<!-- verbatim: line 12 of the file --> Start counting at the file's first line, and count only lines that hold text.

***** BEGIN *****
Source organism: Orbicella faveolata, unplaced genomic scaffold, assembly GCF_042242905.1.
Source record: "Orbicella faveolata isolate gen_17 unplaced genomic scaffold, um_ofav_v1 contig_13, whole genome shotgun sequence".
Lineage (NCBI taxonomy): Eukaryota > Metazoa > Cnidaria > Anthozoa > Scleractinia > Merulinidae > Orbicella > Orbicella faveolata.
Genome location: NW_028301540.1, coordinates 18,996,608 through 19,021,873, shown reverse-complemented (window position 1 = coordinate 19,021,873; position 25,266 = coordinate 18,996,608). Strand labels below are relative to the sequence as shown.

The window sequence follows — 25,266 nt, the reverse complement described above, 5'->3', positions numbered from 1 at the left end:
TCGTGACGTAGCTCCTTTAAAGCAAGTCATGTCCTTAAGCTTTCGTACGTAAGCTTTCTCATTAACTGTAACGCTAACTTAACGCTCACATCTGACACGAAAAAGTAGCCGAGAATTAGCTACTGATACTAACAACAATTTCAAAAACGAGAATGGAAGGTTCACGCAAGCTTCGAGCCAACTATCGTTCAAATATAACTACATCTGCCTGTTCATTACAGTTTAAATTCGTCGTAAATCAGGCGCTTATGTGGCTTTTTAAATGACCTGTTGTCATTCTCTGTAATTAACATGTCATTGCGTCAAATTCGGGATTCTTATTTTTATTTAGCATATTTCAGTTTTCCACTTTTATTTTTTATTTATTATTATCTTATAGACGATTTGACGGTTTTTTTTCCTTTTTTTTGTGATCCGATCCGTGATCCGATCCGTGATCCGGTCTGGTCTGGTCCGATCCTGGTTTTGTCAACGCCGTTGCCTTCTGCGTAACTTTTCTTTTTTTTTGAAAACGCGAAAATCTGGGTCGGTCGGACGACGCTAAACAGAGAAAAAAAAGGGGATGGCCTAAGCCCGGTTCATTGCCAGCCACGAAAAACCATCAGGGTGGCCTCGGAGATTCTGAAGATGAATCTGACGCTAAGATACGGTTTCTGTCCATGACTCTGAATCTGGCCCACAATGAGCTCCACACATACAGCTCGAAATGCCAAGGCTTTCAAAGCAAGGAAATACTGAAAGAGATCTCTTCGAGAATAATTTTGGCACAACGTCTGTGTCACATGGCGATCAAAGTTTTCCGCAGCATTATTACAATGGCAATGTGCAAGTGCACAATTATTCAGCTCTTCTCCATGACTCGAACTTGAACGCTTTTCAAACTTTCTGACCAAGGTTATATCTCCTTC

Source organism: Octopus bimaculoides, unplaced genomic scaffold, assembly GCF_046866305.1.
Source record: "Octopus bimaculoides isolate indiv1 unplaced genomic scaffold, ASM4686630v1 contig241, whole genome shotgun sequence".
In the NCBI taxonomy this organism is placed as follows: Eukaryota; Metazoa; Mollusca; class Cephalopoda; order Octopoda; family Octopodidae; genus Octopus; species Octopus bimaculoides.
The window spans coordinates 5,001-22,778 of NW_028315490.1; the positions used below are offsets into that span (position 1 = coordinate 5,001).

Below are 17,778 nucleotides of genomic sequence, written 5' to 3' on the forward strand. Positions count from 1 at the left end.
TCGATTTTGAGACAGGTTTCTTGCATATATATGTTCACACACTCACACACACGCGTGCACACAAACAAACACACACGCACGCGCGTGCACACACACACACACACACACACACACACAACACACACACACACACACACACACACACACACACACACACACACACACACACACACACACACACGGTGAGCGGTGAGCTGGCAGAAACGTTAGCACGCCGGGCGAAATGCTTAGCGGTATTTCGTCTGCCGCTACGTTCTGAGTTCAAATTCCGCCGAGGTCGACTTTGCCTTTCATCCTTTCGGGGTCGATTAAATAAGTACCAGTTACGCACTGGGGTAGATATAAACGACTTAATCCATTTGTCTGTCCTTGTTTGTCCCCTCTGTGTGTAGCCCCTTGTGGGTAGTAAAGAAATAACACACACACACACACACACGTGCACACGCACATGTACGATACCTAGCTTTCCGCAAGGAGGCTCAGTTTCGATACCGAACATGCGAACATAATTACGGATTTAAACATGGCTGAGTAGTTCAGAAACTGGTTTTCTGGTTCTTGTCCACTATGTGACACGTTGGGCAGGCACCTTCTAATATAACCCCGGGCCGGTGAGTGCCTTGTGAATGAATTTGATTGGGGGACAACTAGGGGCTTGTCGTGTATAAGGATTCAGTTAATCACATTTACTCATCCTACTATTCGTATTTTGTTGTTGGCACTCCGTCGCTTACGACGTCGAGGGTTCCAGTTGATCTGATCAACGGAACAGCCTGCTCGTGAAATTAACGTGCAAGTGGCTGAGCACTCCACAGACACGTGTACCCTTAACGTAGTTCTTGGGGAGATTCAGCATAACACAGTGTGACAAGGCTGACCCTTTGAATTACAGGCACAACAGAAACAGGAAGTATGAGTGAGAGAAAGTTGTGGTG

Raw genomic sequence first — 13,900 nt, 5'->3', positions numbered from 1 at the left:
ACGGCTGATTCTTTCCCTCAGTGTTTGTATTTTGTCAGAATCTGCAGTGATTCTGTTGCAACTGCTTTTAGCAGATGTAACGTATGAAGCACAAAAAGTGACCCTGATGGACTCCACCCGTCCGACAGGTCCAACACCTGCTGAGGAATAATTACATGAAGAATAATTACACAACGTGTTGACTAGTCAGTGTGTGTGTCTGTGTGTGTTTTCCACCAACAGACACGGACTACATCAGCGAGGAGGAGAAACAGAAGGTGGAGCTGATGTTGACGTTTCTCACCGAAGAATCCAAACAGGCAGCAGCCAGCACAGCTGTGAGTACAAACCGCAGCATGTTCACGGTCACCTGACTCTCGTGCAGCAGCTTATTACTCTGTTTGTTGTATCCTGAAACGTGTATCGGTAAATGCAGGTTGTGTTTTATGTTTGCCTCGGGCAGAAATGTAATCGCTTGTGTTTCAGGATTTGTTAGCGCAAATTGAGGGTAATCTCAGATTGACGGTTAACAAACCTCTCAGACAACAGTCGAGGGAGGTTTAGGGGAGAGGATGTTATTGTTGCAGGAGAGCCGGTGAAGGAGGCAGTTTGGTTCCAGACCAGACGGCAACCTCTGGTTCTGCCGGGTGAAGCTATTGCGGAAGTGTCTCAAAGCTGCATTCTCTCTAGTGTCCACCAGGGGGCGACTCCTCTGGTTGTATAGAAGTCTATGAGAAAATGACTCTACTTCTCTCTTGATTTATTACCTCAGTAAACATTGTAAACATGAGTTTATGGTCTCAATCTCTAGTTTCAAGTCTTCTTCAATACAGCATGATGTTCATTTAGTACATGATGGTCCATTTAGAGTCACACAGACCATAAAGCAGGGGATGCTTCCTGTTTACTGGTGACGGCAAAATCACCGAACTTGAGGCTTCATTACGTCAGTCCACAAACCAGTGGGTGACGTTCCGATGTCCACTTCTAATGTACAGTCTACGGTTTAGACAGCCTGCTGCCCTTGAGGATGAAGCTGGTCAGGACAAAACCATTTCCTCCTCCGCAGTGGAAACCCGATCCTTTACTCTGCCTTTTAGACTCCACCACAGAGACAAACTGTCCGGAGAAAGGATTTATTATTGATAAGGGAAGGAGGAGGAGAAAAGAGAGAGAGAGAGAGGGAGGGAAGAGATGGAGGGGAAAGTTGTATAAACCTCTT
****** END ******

TCGATTTTGAGACAGGTTTCTTGCATATATATGTTCACACACTCACACACACGCGTGCACACAAACAAACACACACGCACGCGCGTGCACACACACACACACACACACACACACACAACACACACACACACACACACACACACACACACACACACACACACACACACACACACACACACACGGTGAGCGGTGAGCTGGCAGAAACGTTAGCACGCCGGGCGAAATGCTTAGCGGTATTTCGTCTGCCGCTACGTTCTGAGTTCAAATTCCGCCGAGGTCGACTTTGCCTTTCATCCTTTCGGGGTCGATTAAATAAGTACCAGTTACGCACTGGGGTAGATATAAACGACTTAATCCATTTGTCTGTCCTTGTTTGTCCCCTCTGTGTGTAGCCCCTTGTGGGTAGTAAAGAAATAACACACACACACACACACACGTGCACACGCACATGTACGATACCTAGCTTTCCGCAAGGAGGCTCAGTTTCGATACCGAACATGCGAACATAATTACGGATTTAAACATGGCTGAGTAGTTCAGAAACTGGTTTTCTGGTTCTTGTCCACTATGTGACACGTTGGGCAGGCACCTTCTAATATAACCCCGGGCCGGTGAGTGCCTTGTGAATGAATTTGATTGGGGGACAACTAGGGGCTTGTCGTGTATAAGGATTCAGTTAATCACATTTACTCATCCTACTATTCGTATTTTGTTGTTGGCACTCCGTCGCTTACGACGTCGAGGGTTCCAGTTGATCTGATCAACGGAACAGCCTGCTCGTGAAATTAACGTGCAAGTGGCTGAGCACTCCACAGACACGTGTACCCTTAACGTAGTTCTTGGGGAGATTCAGCATAACACAGTGTGACAAGGCTGACCCTTTGAATTACAGGCACAACAGAAACAGGAAGTATGAGTGAGAGAAAGTTGTGGTG